Let’s set the record straight: despite its title, Goat Simulator is neither a simulator nor is it an accurate portrayal of goat life. Rather, it’s a game built around a seemingly one-note joke, but that actually has a surprising amount of depth. It’s the type of experience that many will dismiss based solely on a trailer or screenshot, but will still find an audience thanks to its absurd premise.
The general idea behind Goat Simulator is simple: players take control of a goat in a small suburban town and are given the freedom to do whatever they want. This goat can jump, lick, do tricks, head butt, sprint, and of course baa, but he’s also not your average specimen; he’s actually kind of an a-hole.
In our early impressions post for Goat Simulator we compared the game to Saints Row: The Third‘s ‘Insurance Fraud’ mini-game, wherein players rack up points by causing the most amount of chaos and damage possible. Every action, be it mischievous or downright malicious, comes with a point value, and completing these actions in quick succession helps boost the player’s overall score. Want to ram an innocent bystander? You can. Want to head butt a gas station and reduce it to a burning pile of rubble. You can do that too. There’s something so innately funny about watching a goat wreak havoc, and Goat Simulator revels in that and rewards the player accordingly.
Mechanically speaking, Goat Simulator is a bit of a mess, but that largely feels like part of its design. In fact, many of Goat Simulator‘s physics or collision problems don’t hinder the experience in the slightest, but add back to the madness of it all. Not once in my several hours of playing the game did the broken controls, physics, collision, or animation actually impact the gameplay. Instead these graphical “glitches” made me laugh harder.
At the same time, it’s easy to see Goat Simulator as the type of game that many players will load up, play around with for an hour, and be done with. There is no middle ground with this game – players will either buy into the absurdity or they won’t – but those who accept Goat Simulator will find that developer Coffee Stain Studios has put a lot of effort into making the game feel like more than a single joke.
For starters, the game creates some semblance of order through its objective system, but still allows for experimentation within those tasks. Players might be told to jump 6 meters into the air, for example, but it’s up to them to discover how best to complete said task. That could mean hopping on a trampoline for a few seconds or head butting a large canister of gasoline. Both actions get the job done and both are equally silly actions to watch a goat do.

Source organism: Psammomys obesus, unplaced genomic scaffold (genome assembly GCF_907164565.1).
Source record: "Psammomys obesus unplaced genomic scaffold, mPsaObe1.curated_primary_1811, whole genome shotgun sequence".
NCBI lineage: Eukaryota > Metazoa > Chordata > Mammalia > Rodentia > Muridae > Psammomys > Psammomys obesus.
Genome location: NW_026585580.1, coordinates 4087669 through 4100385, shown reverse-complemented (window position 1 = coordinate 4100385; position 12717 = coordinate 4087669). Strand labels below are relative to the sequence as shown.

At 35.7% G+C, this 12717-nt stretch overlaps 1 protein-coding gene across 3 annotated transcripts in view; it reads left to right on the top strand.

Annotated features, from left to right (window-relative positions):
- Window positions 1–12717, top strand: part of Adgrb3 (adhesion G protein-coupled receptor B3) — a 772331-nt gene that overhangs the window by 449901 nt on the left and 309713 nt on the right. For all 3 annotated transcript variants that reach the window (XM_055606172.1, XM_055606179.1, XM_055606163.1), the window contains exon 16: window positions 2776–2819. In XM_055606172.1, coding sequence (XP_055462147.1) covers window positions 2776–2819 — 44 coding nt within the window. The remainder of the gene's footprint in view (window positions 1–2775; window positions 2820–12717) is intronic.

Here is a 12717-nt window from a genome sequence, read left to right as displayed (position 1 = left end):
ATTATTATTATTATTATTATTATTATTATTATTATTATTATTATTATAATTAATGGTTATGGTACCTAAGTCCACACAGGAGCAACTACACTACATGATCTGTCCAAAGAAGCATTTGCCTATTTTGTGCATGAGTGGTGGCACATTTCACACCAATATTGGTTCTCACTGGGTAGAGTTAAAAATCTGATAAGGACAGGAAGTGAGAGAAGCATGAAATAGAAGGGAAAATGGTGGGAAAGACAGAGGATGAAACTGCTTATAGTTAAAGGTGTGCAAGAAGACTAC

Even then, once players have run through a bulk of the objectives, there is still plenty more exploring to do. What might seem like a fairly small level actually has a surprising amount of nooks and crannies, each offering a new and wholly unexpected experience. Some highlights include “Goat Fight Club” and a Flappy Bird clone called Flappy Goat, but trust us when we say there is a lot more to Goat Simulator than meets the eye. It’s also worth noting that the game features Steam Workshop support, but as of this writing most of the mods left us none too impressed.
Even so, players will get a good 2-4 hours out of the base game and plenty of laughs along the way. But once they have seen every joke there’s little incentive to go back, aside from maybe showing it to a friend. In other words, Goat Simulator might not be a one trick pony, but it’s also not a multifaceted tool.
That being said, what Coffee Stain Studios has managed to pull out of the concept is an impressive feat in and of itself. In a way, Goat Simulator calls to mind the other big “Simulator” game, Surgeon Simulator 2013, in that it doesn’t try to take players money and run. It acknowledges its silly premise and gets a surprising amount of mileage out of it. Only a very particular type of gamer will give Goat Simulator a try, but those who do will be pleasantly surprised.
Have you had a chance to check out Goat Simulator? What do you think? More than just a gimmick?
Goat Simulator is out now for the PC. Game Rant was provided a Steam code for this review.
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